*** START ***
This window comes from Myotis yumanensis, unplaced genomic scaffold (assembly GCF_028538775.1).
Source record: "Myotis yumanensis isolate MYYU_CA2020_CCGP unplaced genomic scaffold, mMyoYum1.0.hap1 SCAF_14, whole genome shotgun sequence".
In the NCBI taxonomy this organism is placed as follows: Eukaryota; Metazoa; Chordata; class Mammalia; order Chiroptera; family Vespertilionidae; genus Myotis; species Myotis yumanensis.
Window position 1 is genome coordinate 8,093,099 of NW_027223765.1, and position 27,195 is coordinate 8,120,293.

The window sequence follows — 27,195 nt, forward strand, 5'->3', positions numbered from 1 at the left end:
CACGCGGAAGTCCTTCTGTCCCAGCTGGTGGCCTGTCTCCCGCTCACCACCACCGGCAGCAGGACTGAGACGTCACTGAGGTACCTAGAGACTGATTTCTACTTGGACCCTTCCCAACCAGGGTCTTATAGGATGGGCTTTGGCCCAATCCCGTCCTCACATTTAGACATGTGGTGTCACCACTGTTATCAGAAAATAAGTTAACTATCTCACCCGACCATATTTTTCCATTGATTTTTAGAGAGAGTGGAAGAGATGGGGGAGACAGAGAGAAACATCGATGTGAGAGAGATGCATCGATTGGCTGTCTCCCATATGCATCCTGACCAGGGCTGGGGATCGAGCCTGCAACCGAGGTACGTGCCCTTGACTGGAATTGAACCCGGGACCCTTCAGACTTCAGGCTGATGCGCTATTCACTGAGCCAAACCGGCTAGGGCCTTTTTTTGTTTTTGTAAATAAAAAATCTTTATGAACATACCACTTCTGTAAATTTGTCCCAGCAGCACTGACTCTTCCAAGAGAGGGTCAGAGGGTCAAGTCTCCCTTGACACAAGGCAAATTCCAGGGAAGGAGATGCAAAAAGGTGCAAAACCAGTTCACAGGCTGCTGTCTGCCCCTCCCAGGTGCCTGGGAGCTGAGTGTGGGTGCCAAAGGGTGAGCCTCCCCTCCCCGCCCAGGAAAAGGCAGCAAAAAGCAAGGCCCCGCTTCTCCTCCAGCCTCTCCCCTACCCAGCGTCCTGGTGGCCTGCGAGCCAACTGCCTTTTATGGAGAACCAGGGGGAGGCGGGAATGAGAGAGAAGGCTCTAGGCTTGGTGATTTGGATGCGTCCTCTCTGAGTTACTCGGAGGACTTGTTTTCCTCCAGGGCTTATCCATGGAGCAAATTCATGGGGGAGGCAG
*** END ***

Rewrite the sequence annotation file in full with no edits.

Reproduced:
This window comes from Myotis yumanensis, unplaced genomic scaffold (assembly GCF_028538775.1).
Source record: "Myotis yumanensis isolate MYYU_CA2020_CCGP unplaced genomic scaffold, mMyoYum1.0.hap1 SCAF_14, whole genome shotgun sequence".
In the NCBI taxonomy this organism is placed as follows: Eukaryota; Metazoa; Chordata; class Mammalia; order Chiroptera; family Vespertilionidae; genus Myotis; species Myotis yumanensis.
Window position 1 is genome coordinate 8,093,099 of NW_027223765.1, and position 27,195 is coordinate 8,120,293.

The window sequence follows — 27,195 nt, forward strand, 5'->3', positions numbered from 1 at the left end:
CACGCGGAAGTCCTTCTGTCCCAGCTGGTGGCCTGTCTCCCGCTCACCACCACCGGCAGCAGGACTGAGACGTCACTGAGGTACCTAGAGACTGATTTCTACTTGGACCCTTCCCAACCAGGGTCTTATAGGATGGGCTTTGGCCCAATCCCGTCCTCACATTTAGACATGTGGTGTCACCACTGTTATCAGAAAATAAGTTAACTATCTCACCCGACCATATTTTTCCATTGATTTTTAGAGAGAGTGGAAGAGATGGGGGAGACAGAGAGAAACATCGATGTGAGAGAGATGCATCGATTGGCTGTCTCCCATATGCATCCTGACCAGGGCTGGGGATCGAGCCTGCAACCGAGGTACGTGCCCTTGACTGGAATTGAACCCGGGACCCTTCAGACTTCAGGCTGATGCGCTATTCACTGAGCCAAACCGGCTAGGGCCTTTTTTTGTTTTTGTAAATAAAAAATCTTTATGAACATACCACTTCTGTAAATTTGTCCCAGCAGCACTGACTCTTCCAAGAGAGGGTCAGAGGGTCAAGTCTCCCTTGACACAAGGCAAATTCCAGGGAAGGAGATGCAAAAAGGTGCAAAACCAGTTCACAGGCTGCTGTCTGCCCCTCCCAGGTGCCTGGGAGCTGAGTGTGGGTGCCAAAGGGTGAGCCTCCCCTCCCCGCCCAGGAAAAGGCAGCAAAAAGCAAGGCCCCGCTTCTCCTCCAGCCTCTCCCCTACCCAGCGTCCTGGTGGCCTGCGAGCCAACTGCCTTTTATGGAGAACCAGGGGGAGGCGGGAATGAGAGAGAAGGCTCTAGGCTTGGTGATTTGGATGCGTCCTCTCTGAGTTACTCGGAGGACTTGTTTTCCTCCAGGGCTTATCCATGGAGCAAATTCATGGGGGAGGCAG